The rapid development of biological defense mechanisms by bacteria, or antibiotic resistance, is a dangerously progressing public health concern worldwide. The spread of antibiotic resistant pathogens are not only a threat to the security of healthcare facilities and the stability of modern medicine across the globe, but this phenomenon also creates a particular burden on countries with a high prevalence of infectious disease such as India. This study attempts to explore India’s unique human healthcare causes of the emergence and spread of antibiotic resistance, comprehend the obstacles that have created roadblocks to change, and outline possible solutions to overcome these challenges. The study was conducted under the advisement of the New Delhi Center for Disease Dynamics, Economics, and Policy. The main field methods were observation and interviews with doctors, microbiologists, researchers, and public health workers in India; attendance at public lectures and medical conferences; and a review of secondary literature sources. The findings indicate that the causes of antibiotic resistance are multi-faceted, occur at all stages of healthcare delivery, and include the actions and attitudes of many stakeholders, including patients, medical professionals, pharmacists, and drug companies. Findings also detail possible challenges for implementing solutions, such as the absence of comprehensive data, a lack of awareness by the general public and medical communities, an overburdened health system fueled by a scarcity of resources, and delays in the innovation of diagnostic tools and alternative therapies.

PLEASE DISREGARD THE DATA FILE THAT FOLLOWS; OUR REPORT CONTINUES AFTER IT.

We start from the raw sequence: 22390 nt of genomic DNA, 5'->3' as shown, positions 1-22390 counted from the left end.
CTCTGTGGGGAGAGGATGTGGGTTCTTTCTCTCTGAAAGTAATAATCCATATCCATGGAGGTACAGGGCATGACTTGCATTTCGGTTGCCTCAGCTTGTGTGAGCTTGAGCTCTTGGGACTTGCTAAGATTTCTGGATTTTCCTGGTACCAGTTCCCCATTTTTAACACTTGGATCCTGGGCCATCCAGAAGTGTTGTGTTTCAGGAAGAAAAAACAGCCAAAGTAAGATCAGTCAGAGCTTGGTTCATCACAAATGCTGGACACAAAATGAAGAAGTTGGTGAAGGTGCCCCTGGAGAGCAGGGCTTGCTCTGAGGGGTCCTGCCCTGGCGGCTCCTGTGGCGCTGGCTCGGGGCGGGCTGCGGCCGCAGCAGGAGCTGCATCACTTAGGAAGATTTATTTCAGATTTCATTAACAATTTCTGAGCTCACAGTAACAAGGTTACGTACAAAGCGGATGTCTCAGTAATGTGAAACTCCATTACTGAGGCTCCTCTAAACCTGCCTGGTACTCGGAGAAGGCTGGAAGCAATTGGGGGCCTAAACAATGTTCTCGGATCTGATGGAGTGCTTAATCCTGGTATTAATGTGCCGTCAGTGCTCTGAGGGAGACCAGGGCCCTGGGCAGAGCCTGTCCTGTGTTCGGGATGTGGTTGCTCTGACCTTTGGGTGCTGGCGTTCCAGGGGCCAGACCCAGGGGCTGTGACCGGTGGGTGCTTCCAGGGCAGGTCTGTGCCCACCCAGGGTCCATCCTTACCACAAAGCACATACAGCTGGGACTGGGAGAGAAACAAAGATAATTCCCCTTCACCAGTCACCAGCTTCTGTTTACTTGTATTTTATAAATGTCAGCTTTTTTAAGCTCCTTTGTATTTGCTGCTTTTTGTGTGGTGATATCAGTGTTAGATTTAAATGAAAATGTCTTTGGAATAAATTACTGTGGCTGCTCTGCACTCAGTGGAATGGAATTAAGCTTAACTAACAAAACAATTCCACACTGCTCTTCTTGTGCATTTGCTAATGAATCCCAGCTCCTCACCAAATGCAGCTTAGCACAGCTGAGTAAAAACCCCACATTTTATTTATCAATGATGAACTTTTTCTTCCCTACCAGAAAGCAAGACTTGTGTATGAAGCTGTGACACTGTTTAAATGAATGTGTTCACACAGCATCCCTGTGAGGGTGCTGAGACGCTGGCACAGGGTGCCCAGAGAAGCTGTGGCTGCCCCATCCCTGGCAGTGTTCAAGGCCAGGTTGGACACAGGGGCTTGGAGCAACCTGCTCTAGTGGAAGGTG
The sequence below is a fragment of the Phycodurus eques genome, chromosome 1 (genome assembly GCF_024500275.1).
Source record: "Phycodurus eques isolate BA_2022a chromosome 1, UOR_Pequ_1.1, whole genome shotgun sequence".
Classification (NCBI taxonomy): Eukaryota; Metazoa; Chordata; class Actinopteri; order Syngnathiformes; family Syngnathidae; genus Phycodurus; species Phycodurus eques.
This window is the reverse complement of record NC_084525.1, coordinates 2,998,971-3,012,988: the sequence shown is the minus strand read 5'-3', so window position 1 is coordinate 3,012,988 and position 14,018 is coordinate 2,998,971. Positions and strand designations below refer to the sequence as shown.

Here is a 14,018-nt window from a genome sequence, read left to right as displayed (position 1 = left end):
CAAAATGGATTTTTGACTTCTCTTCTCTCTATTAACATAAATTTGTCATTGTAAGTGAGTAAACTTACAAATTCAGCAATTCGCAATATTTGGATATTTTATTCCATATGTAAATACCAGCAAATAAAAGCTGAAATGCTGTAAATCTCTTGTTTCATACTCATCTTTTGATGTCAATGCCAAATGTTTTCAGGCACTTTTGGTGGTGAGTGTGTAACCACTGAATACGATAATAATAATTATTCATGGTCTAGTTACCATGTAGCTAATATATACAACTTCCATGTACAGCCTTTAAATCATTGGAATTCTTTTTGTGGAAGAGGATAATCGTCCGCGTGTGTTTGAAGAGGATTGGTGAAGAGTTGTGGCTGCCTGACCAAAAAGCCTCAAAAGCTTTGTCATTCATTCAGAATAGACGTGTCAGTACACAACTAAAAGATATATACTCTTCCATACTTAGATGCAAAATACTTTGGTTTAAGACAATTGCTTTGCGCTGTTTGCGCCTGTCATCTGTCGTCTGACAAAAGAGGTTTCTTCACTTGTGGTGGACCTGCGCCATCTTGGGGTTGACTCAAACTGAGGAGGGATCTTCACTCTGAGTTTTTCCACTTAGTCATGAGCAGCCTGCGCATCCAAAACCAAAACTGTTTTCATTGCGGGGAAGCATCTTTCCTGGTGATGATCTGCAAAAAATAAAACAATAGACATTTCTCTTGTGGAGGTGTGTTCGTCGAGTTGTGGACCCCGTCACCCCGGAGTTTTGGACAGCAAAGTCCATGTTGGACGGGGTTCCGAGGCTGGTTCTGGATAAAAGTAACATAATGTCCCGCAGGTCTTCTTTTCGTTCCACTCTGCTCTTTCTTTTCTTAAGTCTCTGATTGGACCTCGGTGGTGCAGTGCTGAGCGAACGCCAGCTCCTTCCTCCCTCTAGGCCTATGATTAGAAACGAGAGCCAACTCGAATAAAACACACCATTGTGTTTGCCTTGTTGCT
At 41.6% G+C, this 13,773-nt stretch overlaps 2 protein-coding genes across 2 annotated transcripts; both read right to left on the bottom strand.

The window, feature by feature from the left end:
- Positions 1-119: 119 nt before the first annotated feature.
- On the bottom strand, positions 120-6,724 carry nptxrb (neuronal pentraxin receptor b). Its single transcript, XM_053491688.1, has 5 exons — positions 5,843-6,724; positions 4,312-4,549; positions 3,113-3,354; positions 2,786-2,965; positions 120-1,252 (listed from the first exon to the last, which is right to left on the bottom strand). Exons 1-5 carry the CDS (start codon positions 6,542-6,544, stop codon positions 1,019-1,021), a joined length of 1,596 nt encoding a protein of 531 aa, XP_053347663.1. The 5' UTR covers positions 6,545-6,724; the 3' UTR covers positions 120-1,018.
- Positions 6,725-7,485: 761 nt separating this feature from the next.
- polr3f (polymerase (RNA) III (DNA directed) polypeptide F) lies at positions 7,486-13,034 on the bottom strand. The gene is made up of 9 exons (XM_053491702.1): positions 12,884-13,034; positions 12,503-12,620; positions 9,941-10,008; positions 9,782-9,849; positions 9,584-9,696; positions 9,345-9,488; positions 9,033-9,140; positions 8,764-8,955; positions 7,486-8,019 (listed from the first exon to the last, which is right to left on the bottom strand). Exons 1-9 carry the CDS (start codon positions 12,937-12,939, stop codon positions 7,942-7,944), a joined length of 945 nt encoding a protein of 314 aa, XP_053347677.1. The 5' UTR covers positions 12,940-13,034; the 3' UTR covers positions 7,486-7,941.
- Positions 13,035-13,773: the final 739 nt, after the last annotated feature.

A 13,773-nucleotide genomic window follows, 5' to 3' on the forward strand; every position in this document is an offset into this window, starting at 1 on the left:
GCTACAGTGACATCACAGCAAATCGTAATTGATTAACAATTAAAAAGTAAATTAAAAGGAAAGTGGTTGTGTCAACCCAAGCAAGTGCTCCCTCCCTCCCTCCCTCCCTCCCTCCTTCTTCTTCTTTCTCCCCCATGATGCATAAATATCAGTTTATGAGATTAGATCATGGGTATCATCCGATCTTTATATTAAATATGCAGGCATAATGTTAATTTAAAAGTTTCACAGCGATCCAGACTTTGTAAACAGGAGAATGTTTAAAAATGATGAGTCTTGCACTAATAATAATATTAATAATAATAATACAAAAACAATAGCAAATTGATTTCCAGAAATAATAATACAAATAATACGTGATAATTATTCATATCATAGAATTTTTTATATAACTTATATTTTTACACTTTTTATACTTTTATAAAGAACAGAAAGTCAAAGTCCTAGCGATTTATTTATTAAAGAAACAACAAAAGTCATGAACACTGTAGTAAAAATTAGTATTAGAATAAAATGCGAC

Chemicals and Drugs | Medical Pharmacology
Matteson, Kelsey, "Tracing the Human Healthcare Roots of Antibiotic Resistance in India: Causes, Challenges, and Promising Solutions" (2015). Independent Study Project (ISP) Collection. 2218.